Control of Lakes —The state has taken steps to control and develop some of the lakes. First, by determining whether or not they should be drained for agricultural purposes, and second, by using artesian water to maintain the necessary depth and stage for fish life especially. These wells hold the lakes to depths that cannot freeze dry in winter and maintain open water in order to prevent the smothering of fish. Although these methods used for fish conservation are of importance, there are other benefits as well.
Many of the lakes are off-again, on-again in their support of plant and animal life. In the decadent stages there is death of everything; in the mature stages is an abundance of fish, birds and animals. The condition relates directly to wild life, and to hunting, fishing and the general economics of the region.(Continued on page 15.)
Fish Conservation and Carp ControlBy W. J. O'BRIEN
DUE to the extremely dry spring and summer, the Nebraska Bureau of Fish and Game has had la crew of four men almost constantly employed "for the past five months, seining, drying up ponds and lake beds and transferring fish to living waters.
Every complaint of ponds or lakes becoming low enough to endanger fish life has been investigated, and wherever it was found necessary fish were seined out and transplanted to live water.
On account of the danger of loss in handling at this season only ponds or lake beds where the fish had commenced to perish were seined. Where it was deemed the fish would survive until September, the work of seining was deferred until the fall months.
Conservation work has been carried on in Cass, Sarpy, Douglas, "Washington, Burt, Cedar, Dakota, Cherry, Morrill, and Scotts Bluffs Counties, and during the period from March 1st to August 1st, more than 300,000 fish have been transferred from drying up pondls to suitable surroundings.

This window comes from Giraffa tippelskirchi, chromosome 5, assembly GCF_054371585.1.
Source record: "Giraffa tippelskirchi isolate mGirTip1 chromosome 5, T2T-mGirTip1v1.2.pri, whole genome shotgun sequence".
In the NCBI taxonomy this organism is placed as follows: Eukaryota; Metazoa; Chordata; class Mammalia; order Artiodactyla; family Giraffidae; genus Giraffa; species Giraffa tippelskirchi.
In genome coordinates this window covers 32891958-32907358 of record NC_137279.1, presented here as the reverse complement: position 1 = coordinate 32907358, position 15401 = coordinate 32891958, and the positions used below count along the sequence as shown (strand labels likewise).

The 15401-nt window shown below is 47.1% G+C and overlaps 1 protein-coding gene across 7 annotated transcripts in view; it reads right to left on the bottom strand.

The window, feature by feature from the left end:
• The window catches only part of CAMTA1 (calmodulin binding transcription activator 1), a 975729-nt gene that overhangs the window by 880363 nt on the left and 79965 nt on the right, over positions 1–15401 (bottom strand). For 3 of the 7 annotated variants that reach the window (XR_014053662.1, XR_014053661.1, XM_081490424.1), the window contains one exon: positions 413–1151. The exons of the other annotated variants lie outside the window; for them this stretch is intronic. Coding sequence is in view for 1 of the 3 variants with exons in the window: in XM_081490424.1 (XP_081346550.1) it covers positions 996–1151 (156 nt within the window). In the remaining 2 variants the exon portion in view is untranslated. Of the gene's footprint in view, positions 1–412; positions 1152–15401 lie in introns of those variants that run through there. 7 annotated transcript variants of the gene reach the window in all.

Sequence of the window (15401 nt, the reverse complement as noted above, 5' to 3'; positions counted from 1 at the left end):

This is a larger number of fish than has been salvaged during any twelve months period during the preceding twenty-five years. Fish salvaged were mainly bullheads, but a considerable number of black bass, croppies, perch, sunfish, catfish and drum fish were transplanted.
Ten car loads of the total number were handled by the fish car, the balance were hauled by trucks to nearby waters. Majors Slough, near Peru, Nemaha County, and Saint Helena lake, near the town of chat name, in Cedar County, furnished the bulk of the fish.
Bullheads and blue gill sunfish comprised most of the catch at Major's lake, while several hundred adult croppie and sunfish, as well as catfish, weighing as high as ten pounds were taken at Saint Helena lake one full carload of adult croppie and catfish were planted in Crystal lake, while nearby ponds and streams were also stocked with fish taken from this lake bed. There is still a large number of small fish that will be transferred later if rains do not again fill up this lake bed.
The Conservation Crew at Work
Five Pound Bass From Champion Lake, Chase County.
Most of the waters seined were barren of black bass. The only point at which any considerable number of black bass were salvaged was at Fair Grounds lake, near Bridgeport, Morrill County. These were moved to a nearby sand pit lake.
In connection with this work I want to thank members of various chapters of the Izaak Walton League over our state, not only for reporting these drying-up ponds and lakes but in many instances furnishing trucks and men to transfer fish at their own expense. Without the co-operation of members of these chapters many of these fish would have perished.
Ever since the Game and Fish Department was created in 1901 spasmodic efforts have been made to remove coarse fish from our waters with varying degrees of success.
This season it was decided to make a real continued effort to get rid of the carp and other coarse fish, and as a result, over 100,000 pounds of carp, buffalo fish, quillbacks, suckers, and gar fish have been seined out and disposed of at from two to five cents per pound. Nearly 70,000 pounds of carp were taken from Moon lake, Brown County; the balance were largely taken from ponds and lakes in connection with the work of game fish conservation. At the request of Walton League chapters at Schuyler, Columbus, Imperial, Champion, Sidney, and other points, carp seining has been done that was not incidental with game fish conservation.